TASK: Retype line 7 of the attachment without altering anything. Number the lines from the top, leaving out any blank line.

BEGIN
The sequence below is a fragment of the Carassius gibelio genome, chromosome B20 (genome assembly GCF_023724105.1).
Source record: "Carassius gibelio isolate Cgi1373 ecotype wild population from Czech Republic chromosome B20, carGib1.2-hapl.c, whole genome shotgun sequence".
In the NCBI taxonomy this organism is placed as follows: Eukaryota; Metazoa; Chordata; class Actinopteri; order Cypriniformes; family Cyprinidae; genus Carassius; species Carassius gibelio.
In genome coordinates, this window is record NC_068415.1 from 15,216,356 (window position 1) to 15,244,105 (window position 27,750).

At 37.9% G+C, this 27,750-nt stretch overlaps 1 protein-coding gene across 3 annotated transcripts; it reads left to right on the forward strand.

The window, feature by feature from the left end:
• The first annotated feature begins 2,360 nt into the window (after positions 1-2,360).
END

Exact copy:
• The first annotated feature begins 2,360 nt into the window (after positions 1-2,360).